Charitable Remainder Trust Explained
Charitable Remainder Trust (CRT) – What You Should Know!
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What is a charitable remainder trust (CRT)?
A charitable remainder trust (CRT) is an irrevocable trust, meaning it cannot be modified or terminated without the beneficiary’s permission.
A CRT is a tax-exempt trust designed to assist you in reducing the taxable income of the individual. It is designed to disperse income to the beneficiaries for a specific amount of time (no more than 20 years) and then donating the remainder of the Trust to the designated charity (IRS-approved).
This type of Trust is a “split-interest” giving vehicle. It allows the trustor to make contributions while being eligible for a partial tax deduction and donate the remaining assets.
Now, the CRT can be considered to be the following: “charitable giving while generating income.” So you can effectively “secure a lifetime of income, save taxes, and benefit a charity.”
Why should I allow a trust to manage my assets an appreciated property?
Well, there are countless examples of how a CRT works effectively, especially from a tax perspective. We would say to NOT sell any highly appreciated assets before reviewing the power of a CRT!
Our probate attorneys are well versed to help mitigate loss, ensuring a cost effective and smooth process.
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What types of charitable remainder trusts are available?
- Charitable remainder unitrusts or CRUTs
- The CRATs distribute a fixed percentage based on the balance of the trust assets (revalued annually) and can contribute other additional assets.
- Charitable remainder annuity Trusts or CRATs
- The CRATs distribute a fixed annuity amount per each year, and additional contributions are not allowed.
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To discuss your situation, to meet with us or to get your questions answered, please call our office to schedule an appointment: 949-706-7300.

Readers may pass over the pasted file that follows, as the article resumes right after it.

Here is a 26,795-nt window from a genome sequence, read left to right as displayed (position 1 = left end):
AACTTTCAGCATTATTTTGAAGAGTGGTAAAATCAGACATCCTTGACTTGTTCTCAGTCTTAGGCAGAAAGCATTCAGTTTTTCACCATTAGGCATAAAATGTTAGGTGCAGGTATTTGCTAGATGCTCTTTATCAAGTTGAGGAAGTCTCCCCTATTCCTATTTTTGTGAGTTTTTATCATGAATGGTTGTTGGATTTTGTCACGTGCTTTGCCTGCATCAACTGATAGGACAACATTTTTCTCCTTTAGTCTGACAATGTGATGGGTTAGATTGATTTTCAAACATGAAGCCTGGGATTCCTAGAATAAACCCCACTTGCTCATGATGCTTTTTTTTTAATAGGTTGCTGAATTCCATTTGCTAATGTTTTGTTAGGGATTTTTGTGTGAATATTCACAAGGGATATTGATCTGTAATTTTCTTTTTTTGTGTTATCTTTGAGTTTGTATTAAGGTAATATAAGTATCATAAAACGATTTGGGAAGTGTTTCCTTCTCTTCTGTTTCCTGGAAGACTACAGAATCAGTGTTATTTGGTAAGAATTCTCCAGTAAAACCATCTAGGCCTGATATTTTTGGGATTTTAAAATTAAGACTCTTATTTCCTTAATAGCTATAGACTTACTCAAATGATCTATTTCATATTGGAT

Concerning CRTs, what are the Pros and Cons?
Tax-exempt: You can reduce your taxes with a charitable income tax deduction. For example, consider the following:
- Fund the CRT with cash: Donor can use a charitable deduction of up to 60% of the Adjusted Gross Income (AGI)
- Appreciated real estate assets: Up to 30% of their AGI for the tax year
- Can’t use the total deduction for the year? Can carry the deduction for up to 5 additional years.
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What assets can be donated to a CRT?
- Public traded securities
- Certain types of stock (CTSs cannot hold S-Corp stock)
- Real estate
- Other assets
What mistakes to avoid in a CRT?
When it comes to drafting a CRT, there are specific technical requirements that go into the Trust. So in essence, the CRT requires that the payment to the non-charity be stated as a fixed annual amount (CRAT) or a fixed percentage of the trust value as determined annually (a CRUT)
Before deciding on a CRT, you need to consider the impact it will have on your future as CRTs are irrevocable with many tax implications.
Hess-Verdon & Associates will work with you to create a financial plan to help you navigate the tax rules and implications.
Contact us today at 949-706-7300.
To discuss your situation, to meet with us or to get your questions answered.